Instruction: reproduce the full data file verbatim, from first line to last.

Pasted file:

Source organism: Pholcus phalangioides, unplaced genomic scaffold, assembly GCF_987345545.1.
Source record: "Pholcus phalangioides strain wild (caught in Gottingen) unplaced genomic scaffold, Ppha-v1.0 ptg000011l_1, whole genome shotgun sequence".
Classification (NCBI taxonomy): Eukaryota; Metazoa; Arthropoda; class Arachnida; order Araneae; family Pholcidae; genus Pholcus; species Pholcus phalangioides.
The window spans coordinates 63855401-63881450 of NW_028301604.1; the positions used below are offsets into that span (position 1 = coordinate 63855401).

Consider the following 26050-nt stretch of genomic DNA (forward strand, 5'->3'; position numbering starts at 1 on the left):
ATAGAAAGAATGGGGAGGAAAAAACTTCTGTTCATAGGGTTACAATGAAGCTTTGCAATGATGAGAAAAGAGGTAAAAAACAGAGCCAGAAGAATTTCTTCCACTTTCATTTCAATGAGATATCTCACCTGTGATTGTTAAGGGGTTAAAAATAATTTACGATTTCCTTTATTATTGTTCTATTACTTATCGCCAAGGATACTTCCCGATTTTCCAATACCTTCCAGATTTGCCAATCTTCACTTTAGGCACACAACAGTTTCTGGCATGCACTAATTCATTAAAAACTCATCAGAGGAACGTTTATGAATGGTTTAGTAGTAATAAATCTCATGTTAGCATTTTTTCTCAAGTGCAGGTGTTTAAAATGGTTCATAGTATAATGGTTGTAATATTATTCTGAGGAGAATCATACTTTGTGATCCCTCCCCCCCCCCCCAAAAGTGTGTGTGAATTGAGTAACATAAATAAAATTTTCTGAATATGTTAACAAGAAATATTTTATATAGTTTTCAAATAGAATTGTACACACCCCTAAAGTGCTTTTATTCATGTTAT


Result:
Source organism: Pholcus phalangioides, unplaced genomic scaffold, assembly GCF_987345545.1.
Source record: "Pholcus phalangioides strain wild (caught in Gottingen) unplaced genomic scaffold, Ppha-v1.0 ptg000011l_1, whole genome shotgun sequence".
Classification (NCBI taxonomy): Eukaryota; Metazoa; Arthropoda; class Arachnida; order Araneae; family Pholcidae; genus Pholcus; species Pholcus phalangioides.
The window spans coordinates 63855401-63881450 of NW_028301604.1; the positions used below are offsets into that span (position 1 = coordinate 63855401).

Consider the following 26050-nt stretch of genomic DNA (forward strand, 5'->3'; position numbering starts at 1 on the left):
ATAGAAAGAATGGGGAGGAAAAAACTTCTGTTCATAGGGTTACAATGAAGCTTTGCAATGATGAGAAAAGAGGTAAAAAACAGAGCCAGAAGAATTTCTTCCACTTTCATTTCAATGAGATATCTCACCTGTGATTGTTAAGGGGTTAAAAATAATTTACGATTTCCTTTATTATTGTTCTATTACTTATCGCCAAGGATACTTCCCGATTTTCCAATACCTTCCAGATTTGCCAATCTTCACTTTAGGCACACAACAGTTTCTGGCATGCACTAATTCATTAAAAACTCATCAGAGGAACGTTTATGAATGGTTTAGTAGTAATAAATCTCATGTTAGCATTTTTTCTCAAGTGCAGGTGTTTAAAATGGTTCATAGTATAATGGTTGTAATATTATTCTGAGGAGAATCATACTTTGTGATCCCTCCCCCCCCCCCCAAAAGTGTGTGTGAATTGAGTAACATAAATAAAATTTTCTGAATATGTTAACAAGAAATATTTTATATAGTTTTCAAATAGAATTGTACACACCCCTAAAGTGCTTTTATTCATGTTAT